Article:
Many of the issues which emerged from this case are still with us today - most notably the media's role in such investigation and so-called cheque-book journalism which threatened to undermine the credibility of many witnesses. The role of `appropriate adults' also came under scrutiny. Social Services' work was also put under the microscope because many of the young women who passed through Cromwell Street had been in care. The case also led to a review of the missing person enquiries are conducted and as a direct result over a hundred people were traced who had formerly been listed as missing with many of them revealed as alive and well though not wishing to be reunited with their families.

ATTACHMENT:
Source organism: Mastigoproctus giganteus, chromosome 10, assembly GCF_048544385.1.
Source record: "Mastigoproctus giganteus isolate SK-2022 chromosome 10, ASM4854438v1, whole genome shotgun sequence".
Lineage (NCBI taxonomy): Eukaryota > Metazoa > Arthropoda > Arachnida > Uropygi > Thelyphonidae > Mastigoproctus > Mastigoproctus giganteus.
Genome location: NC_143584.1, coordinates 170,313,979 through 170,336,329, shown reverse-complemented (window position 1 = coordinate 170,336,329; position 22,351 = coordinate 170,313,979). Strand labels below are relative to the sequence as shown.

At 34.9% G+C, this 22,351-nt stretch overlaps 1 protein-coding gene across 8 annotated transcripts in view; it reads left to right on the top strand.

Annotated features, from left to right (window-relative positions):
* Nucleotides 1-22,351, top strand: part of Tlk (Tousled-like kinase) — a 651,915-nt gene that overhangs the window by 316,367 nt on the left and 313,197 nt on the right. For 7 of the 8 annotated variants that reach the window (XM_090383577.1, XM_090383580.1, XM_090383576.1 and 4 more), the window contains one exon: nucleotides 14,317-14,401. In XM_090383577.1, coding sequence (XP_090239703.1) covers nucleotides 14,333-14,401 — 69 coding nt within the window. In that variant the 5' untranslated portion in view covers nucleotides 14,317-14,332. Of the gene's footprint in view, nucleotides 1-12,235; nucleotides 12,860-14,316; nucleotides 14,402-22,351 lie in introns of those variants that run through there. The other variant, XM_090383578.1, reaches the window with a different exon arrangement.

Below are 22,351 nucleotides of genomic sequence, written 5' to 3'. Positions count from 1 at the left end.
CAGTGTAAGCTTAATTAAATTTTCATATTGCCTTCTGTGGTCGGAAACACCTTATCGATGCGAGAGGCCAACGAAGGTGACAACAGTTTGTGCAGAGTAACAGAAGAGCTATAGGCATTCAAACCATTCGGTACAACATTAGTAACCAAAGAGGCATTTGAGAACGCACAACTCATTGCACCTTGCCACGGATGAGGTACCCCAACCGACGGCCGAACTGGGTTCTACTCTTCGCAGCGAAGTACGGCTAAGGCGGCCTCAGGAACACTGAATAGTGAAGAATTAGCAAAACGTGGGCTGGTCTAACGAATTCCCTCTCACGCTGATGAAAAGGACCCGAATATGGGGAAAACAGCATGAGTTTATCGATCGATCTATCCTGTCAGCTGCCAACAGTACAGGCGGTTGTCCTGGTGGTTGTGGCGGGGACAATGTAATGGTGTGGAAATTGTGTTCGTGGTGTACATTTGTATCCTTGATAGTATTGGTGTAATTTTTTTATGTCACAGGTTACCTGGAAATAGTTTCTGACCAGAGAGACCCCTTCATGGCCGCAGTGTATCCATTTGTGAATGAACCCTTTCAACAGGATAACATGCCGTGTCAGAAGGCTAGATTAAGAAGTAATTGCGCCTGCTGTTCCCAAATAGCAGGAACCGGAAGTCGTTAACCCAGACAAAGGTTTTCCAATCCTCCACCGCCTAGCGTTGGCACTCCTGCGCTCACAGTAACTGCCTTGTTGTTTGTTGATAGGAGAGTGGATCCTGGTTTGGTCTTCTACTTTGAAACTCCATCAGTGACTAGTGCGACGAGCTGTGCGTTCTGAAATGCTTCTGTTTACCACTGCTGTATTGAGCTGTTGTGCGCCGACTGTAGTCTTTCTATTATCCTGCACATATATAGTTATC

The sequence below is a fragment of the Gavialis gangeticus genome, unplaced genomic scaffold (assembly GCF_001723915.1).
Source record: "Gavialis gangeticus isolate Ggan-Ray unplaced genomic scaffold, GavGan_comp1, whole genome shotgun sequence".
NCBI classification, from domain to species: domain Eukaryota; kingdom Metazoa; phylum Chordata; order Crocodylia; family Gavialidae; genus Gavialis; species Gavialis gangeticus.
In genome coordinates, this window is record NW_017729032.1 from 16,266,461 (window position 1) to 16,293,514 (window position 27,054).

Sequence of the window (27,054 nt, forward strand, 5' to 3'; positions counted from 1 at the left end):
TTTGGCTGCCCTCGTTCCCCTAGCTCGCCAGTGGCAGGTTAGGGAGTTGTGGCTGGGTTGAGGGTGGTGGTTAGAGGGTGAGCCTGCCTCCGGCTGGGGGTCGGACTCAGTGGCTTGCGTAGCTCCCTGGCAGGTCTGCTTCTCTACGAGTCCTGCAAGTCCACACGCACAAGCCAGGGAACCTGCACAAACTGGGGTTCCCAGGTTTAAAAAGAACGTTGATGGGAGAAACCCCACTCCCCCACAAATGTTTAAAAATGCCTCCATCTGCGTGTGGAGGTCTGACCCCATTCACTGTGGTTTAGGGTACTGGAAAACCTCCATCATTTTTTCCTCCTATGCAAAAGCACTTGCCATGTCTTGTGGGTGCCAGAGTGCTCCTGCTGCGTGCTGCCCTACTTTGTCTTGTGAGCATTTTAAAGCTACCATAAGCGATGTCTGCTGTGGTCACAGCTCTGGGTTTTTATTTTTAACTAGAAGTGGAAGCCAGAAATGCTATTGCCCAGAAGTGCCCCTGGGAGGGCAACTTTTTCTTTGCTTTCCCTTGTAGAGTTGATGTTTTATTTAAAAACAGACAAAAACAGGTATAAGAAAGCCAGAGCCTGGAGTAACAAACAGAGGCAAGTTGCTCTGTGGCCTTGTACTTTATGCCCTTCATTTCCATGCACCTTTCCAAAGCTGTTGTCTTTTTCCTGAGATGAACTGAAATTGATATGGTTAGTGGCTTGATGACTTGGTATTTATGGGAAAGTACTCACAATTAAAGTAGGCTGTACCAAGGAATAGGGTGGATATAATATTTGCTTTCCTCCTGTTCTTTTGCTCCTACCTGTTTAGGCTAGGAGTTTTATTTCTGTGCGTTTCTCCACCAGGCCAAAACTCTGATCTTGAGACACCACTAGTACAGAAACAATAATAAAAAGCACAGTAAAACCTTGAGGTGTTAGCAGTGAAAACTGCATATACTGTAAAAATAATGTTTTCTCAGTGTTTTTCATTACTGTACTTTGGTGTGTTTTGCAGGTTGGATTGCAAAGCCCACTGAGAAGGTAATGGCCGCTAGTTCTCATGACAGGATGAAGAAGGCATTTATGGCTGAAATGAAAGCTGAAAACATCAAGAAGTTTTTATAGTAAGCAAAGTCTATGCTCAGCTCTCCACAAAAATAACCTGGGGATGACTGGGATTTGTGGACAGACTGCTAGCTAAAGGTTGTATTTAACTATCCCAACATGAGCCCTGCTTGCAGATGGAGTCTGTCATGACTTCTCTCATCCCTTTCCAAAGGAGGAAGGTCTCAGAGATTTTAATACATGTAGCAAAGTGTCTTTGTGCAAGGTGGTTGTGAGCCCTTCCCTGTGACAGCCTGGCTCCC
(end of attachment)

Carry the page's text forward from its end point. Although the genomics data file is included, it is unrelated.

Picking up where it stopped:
The book contains an comprehensive timeline and a report of a complaint made by a potential witness in the case who alleged wrong doing by the police. If you haven't yet read any other books about this case then start with this one and then move on to the others which are written about the Wests themselves such as Fred and Rose by Howard Sounes or Happy Like Murderers by Gordon Burn.
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VINE VOICEon 16 January 2006
Much has been written before about the Cromwell Street murders, and their perptrators Fred and Rosemary West. Never before, though, has the point of view of the Senior Investigating Officer John Bennett, been detailed so thoroughly as in this book. Graham Gardner has written an excellent account of Bennett's experiences of the Cromwell investigation which is well worth a read for true crime buffs out there.